The guerrilla struggle against Francoism actually arose in the days following the army revolt against the Spanish Republic on 18 July 1936. In areas which fell immediately to the mutinous army, a bloody repression was promptly set in motion and this obliged many anti-fascists to take to the hills to save their skins. This was repeated over nearly three years of civil war as areas were conquered, one after another, by the Francoist army and it extended to virtually the entirety of the Peninsula after the Republican troops surrendered in the Center-Levante zone on 31 March 1939. Very little has been written about the scale of the armed struggle against Franco following the civil war. It was and still is known to few. A thick blanket of silence has been drawn over the fighters, for a variety of reasons. According to Franco’s personal friend Civil Guard Lieutenant-General Camilo Alonso Vega — who was in charge of the anti-guerrilla campaign for twelve years —... (From :

Foreword Max Cafard became legendary when “The Surre(gion)alist Manifesto” first appeared in Exquisite Corpse in 1990. The question “Who is Max Cafard?” is still being asked with some regularity at our offices. Max Cafard became one of the “surregions” of his own generative imagination when his insurgent writing gave our readers the sudden frisson that they were in the presence of something new. One never forgets that frisson when first encountering Nietzsche, Cioran, Derrida, or Deleuze. Imagine the lucky contemporaries of those thinkers who were first on the scene when that writing appeared! The frisson is renewed by each encounter, but the original feeling of the discovery is unequaled. This was precisely my epiphany on encountering Max Cafard’s manifesto: I am in a new place. What kind of place this is will be debated and delved into with all the voluptuousness attendant on every reader’s discovery. What I kno... (From :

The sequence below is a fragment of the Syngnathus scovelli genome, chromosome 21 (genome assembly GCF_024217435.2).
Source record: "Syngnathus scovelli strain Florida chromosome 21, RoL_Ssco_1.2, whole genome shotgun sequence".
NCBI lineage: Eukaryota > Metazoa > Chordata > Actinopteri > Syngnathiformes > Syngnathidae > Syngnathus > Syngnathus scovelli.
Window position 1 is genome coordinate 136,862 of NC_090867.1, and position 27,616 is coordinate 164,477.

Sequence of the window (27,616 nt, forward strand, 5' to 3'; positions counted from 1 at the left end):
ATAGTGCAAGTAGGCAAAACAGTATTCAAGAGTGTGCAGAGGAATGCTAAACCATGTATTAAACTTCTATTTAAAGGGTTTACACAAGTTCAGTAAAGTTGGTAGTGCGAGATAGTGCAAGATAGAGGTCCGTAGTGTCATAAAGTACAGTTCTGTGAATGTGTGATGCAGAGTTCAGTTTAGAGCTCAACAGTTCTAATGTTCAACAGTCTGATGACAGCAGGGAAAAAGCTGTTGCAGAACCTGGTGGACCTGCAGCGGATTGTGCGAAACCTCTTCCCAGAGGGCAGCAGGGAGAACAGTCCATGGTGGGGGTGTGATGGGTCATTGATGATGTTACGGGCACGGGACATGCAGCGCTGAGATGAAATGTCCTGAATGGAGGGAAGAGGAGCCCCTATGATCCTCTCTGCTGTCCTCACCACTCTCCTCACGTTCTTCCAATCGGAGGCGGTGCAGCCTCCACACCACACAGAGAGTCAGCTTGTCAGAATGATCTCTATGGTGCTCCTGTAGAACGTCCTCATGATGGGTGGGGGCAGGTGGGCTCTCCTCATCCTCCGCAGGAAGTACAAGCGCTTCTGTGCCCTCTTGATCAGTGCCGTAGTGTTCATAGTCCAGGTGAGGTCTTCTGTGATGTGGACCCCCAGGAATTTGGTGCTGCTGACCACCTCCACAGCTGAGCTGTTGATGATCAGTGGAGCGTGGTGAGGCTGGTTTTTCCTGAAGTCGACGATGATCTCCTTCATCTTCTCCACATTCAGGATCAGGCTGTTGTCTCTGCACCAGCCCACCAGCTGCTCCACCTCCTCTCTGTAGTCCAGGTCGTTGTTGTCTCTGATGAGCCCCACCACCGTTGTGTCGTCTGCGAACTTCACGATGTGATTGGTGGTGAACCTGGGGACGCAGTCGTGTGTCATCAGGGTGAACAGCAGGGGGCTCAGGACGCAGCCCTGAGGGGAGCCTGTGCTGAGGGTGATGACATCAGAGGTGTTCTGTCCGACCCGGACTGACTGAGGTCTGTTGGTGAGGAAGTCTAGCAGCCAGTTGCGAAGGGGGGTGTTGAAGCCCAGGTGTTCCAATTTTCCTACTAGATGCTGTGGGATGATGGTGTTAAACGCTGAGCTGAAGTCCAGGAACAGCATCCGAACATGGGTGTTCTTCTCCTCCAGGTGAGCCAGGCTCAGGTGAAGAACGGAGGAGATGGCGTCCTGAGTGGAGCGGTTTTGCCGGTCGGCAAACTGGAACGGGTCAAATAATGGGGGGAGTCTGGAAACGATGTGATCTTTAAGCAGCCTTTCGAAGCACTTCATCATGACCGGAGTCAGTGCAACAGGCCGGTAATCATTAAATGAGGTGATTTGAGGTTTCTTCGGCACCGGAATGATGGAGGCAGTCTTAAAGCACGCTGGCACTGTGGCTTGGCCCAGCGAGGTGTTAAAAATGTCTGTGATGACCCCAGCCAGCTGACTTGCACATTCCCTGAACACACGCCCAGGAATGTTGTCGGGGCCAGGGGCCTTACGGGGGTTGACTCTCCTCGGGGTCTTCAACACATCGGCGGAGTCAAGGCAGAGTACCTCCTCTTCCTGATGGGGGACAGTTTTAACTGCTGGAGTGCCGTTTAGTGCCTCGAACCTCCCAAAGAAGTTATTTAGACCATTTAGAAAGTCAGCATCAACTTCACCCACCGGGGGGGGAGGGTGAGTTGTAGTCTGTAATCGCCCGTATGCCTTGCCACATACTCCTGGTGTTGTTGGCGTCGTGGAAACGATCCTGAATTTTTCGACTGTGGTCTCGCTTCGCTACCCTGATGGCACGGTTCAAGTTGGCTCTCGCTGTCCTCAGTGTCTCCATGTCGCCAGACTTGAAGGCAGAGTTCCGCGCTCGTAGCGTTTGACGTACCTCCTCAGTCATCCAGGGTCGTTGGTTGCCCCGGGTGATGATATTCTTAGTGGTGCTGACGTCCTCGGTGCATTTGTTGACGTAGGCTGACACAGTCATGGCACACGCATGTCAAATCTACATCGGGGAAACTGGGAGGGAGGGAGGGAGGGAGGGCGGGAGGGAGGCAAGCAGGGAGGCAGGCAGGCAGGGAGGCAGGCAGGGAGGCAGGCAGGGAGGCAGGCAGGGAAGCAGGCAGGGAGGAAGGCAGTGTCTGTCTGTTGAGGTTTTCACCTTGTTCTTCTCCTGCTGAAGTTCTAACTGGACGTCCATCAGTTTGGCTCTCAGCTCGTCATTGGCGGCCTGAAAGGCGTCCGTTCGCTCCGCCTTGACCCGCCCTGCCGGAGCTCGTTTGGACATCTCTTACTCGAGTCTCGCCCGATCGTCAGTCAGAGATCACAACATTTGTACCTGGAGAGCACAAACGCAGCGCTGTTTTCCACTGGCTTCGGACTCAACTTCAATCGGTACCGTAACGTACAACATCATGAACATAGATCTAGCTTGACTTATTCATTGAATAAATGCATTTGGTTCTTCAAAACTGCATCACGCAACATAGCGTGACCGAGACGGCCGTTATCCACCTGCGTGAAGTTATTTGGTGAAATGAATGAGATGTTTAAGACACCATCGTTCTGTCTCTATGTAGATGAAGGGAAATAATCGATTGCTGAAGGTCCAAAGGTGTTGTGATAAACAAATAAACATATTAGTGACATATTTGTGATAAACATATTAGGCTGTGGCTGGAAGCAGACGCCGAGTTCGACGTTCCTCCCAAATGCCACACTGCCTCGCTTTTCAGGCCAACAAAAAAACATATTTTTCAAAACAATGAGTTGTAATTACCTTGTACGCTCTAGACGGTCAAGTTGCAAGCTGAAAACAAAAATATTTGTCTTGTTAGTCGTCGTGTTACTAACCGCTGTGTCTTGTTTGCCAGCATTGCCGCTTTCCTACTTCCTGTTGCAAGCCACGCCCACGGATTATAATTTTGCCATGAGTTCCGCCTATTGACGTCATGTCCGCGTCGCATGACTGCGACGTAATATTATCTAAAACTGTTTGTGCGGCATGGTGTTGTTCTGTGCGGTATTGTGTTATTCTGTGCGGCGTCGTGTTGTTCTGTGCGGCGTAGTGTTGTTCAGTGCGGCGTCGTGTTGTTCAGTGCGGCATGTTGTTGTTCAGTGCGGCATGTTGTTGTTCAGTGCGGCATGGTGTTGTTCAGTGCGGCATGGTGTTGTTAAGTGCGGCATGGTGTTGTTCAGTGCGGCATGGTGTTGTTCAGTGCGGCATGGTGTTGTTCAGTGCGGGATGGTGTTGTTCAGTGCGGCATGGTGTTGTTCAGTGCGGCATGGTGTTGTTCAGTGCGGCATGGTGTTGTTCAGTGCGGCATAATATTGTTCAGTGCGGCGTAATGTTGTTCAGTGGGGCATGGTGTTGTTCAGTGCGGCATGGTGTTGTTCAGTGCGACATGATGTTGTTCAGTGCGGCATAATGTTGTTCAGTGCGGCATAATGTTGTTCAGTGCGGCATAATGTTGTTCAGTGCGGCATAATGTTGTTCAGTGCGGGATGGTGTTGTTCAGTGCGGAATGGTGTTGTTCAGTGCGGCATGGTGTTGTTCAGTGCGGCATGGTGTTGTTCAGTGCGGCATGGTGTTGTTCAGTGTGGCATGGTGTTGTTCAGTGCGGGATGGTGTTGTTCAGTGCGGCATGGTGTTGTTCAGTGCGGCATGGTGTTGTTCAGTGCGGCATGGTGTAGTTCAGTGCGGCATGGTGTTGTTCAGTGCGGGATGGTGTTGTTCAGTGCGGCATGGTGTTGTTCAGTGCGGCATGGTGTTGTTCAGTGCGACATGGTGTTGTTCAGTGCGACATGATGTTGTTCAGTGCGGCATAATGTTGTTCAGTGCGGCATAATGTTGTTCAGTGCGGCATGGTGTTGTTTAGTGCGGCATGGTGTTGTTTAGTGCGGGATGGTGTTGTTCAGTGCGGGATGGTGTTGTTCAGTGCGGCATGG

Friday June 12ths shock closure of the iconic Clery’s department store in Dublin shows how the law is set up to favor capital and screw workers. Workers are being told there may be no additional redundancy or owed holiday payments as the company is in debt. But this is only the case because right before the closure the largest asset, the building itself, was separated off from the accumulated debts. This was almost certainly legal under our system but of such obvious dubious morality that the workers could expect massive popular support if they occupied the building on a permanent ongoing basis. According to SIPTU unions organizers some of the workers are owed “four or five weeks’ wages” and the limited redundancy they will get will come not from the company but from the rest of us via the government’s insolvency and social insurance fund which pays out statutory redundancy when companies declare bankruptcy. In other words all those costs are... (From :

The Frightened, Le Drapeau Noir, No. 13, November 4 1883. I don’t know anyone more frightened than the capitalists. As soon as they hear the word anarchist they start trembling like wet hens. And why do they tremble? Because the goods they have are stolen goods and we say that whoever has gotten rich at the expense of the worker is going pay for it. They understand this to mean themselves and, in fact, if the shoe fits... And they’re scared. Yes, workers, we make them tremble. Our name inspires intense fear in these parasites, which proves that they’re guilty. A joker tosses a firecracker into a room and right away they accuse us. The next day the daily papers report the event and we see the bourgeoisie turn pale while reading the story of the firecracker. Frightened, then! Well, on the great day of the... (From :